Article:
When it comes to divorce proceedings, you will officially be treated the same whether you are the petitioner (the person who originally filed for divorce) or the respondent (the person who receives the petition). While this is technically true, there are still a number of advantages, and a few key disadvantages, associated with filing first. If you considering a divorce and you are unsure of whether to file first or not, take a look at the following list to determine what the best move for yourself would be.
Advantages of Filing First
- Damage control: If you fear a crisis, such as your spouse taking your children, claiming property that is not theirs, or abandoning you, then filing for divorce first can help manage the situation. A Temporary Orders Hearing, which you can request when you file for divorce, can stipulate how you and your spouse behave during the divorce proceedings before long-term arrangements can be made. The Temporary Orders can include orders about residency, bills, spousal support, child visitation, child custody, and property.
- Logistical Power: If you are the one to file, you have a significant advantage in terms of scheduling and timing. You can discuss your situation and make preparations with a lawyer before you even file. You can wait until you are financially and emotionally ready before you file. Additionally, as the petitioner, you get the power to schedule hearings at times that work best for you.
- Set the Tone: This advantage is not permanent, because you cannot control what your spouse does. However, whether you file a fault or no-fault divorce can impact how your divorce proceedings play out. Filing a no-fault divorce may encourage your spouse not to contest your claim, which can help lead to an amicable divorce. Of course, your spouse can change the divorce type in their response, but by filing first, you can lower (or raise, if that’s your prerogative) tensions.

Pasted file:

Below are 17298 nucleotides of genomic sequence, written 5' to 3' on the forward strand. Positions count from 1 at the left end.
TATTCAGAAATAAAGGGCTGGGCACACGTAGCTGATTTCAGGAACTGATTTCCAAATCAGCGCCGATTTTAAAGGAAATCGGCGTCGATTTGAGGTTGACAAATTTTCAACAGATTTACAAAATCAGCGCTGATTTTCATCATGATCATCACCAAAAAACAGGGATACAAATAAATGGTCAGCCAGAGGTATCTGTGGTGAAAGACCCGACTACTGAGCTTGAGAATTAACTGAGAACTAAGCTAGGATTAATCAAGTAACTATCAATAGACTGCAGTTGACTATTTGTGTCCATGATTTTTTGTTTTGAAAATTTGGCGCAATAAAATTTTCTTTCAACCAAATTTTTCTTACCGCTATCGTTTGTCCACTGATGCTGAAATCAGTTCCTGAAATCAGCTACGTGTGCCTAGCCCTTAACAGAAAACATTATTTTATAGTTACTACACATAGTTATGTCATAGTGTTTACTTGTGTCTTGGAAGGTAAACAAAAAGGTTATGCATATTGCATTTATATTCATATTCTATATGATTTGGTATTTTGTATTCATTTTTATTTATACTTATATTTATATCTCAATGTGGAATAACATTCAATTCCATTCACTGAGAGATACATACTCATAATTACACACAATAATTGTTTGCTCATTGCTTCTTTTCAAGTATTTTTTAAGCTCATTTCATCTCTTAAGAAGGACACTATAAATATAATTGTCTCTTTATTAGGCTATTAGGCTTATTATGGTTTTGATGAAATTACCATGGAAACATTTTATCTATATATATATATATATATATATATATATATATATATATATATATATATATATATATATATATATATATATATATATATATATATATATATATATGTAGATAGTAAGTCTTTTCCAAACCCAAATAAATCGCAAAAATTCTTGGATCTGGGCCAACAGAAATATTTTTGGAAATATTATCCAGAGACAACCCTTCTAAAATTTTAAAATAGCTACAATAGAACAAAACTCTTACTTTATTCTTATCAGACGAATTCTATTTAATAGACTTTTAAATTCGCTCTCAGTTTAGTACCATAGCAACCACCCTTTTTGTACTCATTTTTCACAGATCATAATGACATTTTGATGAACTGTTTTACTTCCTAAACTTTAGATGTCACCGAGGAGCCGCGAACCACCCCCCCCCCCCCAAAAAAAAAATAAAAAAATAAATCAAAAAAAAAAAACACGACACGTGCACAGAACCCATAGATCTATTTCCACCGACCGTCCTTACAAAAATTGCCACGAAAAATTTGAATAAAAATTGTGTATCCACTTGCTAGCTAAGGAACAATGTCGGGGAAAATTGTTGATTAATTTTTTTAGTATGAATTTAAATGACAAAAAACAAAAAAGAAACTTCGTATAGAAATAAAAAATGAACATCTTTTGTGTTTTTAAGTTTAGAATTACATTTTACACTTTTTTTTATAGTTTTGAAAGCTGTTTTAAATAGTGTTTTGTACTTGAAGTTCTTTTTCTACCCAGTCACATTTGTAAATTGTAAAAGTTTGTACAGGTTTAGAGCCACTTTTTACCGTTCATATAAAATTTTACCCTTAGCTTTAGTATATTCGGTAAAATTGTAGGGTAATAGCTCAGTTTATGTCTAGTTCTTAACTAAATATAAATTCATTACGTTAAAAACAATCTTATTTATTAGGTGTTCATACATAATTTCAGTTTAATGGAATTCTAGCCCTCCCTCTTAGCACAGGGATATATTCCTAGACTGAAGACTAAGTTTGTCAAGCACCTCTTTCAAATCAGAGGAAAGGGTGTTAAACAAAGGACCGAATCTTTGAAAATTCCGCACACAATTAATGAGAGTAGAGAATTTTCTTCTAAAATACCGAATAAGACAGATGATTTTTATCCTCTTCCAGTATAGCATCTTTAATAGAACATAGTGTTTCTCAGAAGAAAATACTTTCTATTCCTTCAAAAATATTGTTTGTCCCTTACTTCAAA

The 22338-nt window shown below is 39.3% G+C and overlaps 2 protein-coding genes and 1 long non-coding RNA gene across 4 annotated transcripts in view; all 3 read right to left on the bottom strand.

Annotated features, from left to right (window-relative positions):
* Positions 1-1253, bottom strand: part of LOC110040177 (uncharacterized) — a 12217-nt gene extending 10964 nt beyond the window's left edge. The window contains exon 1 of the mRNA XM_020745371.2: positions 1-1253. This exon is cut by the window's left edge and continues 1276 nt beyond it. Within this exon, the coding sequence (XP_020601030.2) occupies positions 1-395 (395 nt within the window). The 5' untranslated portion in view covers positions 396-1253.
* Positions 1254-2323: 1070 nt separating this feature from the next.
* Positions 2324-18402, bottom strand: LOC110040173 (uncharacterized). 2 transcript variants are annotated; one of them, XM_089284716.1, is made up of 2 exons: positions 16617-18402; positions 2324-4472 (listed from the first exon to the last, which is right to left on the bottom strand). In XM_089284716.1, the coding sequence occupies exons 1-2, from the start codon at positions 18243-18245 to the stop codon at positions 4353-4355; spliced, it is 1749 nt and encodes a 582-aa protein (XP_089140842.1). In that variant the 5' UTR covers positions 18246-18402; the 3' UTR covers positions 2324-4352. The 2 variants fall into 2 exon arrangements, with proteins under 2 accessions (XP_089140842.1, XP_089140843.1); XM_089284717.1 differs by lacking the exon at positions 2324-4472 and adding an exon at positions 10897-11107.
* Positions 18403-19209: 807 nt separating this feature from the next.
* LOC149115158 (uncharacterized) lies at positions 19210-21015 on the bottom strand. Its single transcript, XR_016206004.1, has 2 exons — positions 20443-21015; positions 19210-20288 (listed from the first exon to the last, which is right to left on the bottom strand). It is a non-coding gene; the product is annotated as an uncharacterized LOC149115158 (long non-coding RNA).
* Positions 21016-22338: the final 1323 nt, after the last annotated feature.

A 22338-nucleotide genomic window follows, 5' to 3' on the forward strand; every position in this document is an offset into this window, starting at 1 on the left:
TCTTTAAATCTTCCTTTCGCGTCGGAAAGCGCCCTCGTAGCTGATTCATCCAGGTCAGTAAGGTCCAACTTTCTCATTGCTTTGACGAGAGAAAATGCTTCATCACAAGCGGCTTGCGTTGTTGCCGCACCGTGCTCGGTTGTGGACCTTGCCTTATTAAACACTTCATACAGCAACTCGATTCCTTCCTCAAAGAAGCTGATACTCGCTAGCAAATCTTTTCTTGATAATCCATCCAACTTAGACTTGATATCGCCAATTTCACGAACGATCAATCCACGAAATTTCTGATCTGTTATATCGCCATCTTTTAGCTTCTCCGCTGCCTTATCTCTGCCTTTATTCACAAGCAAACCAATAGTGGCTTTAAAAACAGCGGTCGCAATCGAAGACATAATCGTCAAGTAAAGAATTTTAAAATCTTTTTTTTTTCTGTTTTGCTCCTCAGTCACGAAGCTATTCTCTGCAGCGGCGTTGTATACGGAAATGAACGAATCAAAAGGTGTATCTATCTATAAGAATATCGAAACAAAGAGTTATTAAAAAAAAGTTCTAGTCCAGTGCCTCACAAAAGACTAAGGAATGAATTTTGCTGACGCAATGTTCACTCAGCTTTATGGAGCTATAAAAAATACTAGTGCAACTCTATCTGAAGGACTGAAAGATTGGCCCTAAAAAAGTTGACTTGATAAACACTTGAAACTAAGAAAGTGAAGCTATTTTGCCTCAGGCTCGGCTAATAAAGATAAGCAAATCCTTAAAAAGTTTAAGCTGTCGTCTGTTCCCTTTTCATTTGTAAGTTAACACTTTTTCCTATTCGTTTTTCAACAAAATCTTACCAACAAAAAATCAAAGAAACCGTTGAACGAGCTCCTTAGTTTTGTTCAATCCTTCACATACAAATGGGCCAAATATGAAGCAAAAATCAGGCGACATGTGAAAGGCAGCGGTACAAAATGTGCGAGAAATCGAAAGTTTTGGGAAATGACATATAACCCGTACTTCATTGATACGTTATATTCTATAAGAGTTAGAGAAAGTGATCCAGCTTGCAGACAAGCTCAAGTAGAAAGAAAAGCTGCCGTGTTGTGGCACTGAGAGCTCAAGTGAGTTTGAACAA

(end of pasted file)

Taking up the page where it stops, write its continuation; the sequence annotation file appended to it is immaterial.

- Speak First in Court: In the rare event that your divorce makes it to court, the petitioner always speaks first. This means that you get to tell your side of the story first, which can help sway the judge in your favor.
Disadvantages of Filing First
- Higher Fees: The petitioner is required to pay the filing fee, which is a rather hefty $300, approximately. Meanwhile, the fee for filing a response is much lower, a mere $40, approximately. This fee can sometimes make it financially impossible to be the first one to file for divorce.
- Speak First in Court: Confusingly, speaking first in court is both an advantage and a disadvantage. While being the first one to share your side of the story can be good, it can be equally good to be able to hear what your spouse has to say and respond to it.
Clearly, whether or not it is best to file for divorce first depends largely on your particular situation. However, even if you determine that you should file first but your spouse beats you to it, it is not the end of the world. With the help of an experienced divorce attorney, the advantages associated with filing first more or less become negligible.
If you are considering filing for divorce in Texas, or if your spouse has already served a divorce petition to you, then you should contact the San Antonio divorce lawyers at Higdon, Hardy & Zuflacht, L.L.P.. We know that divorce, no matter how amicable, is a sad, stressful, and overall unpleasant experience. We have dedicated our careers to making this process go as smoothly and painlessly as possible for you. We have the knowledge and experience needed to effectively negotiate any dispute regarding property division, child visitation and custody, and spousal support. To learn more about how we can help you through this trying time, give us a call at (210) 349-9933 today.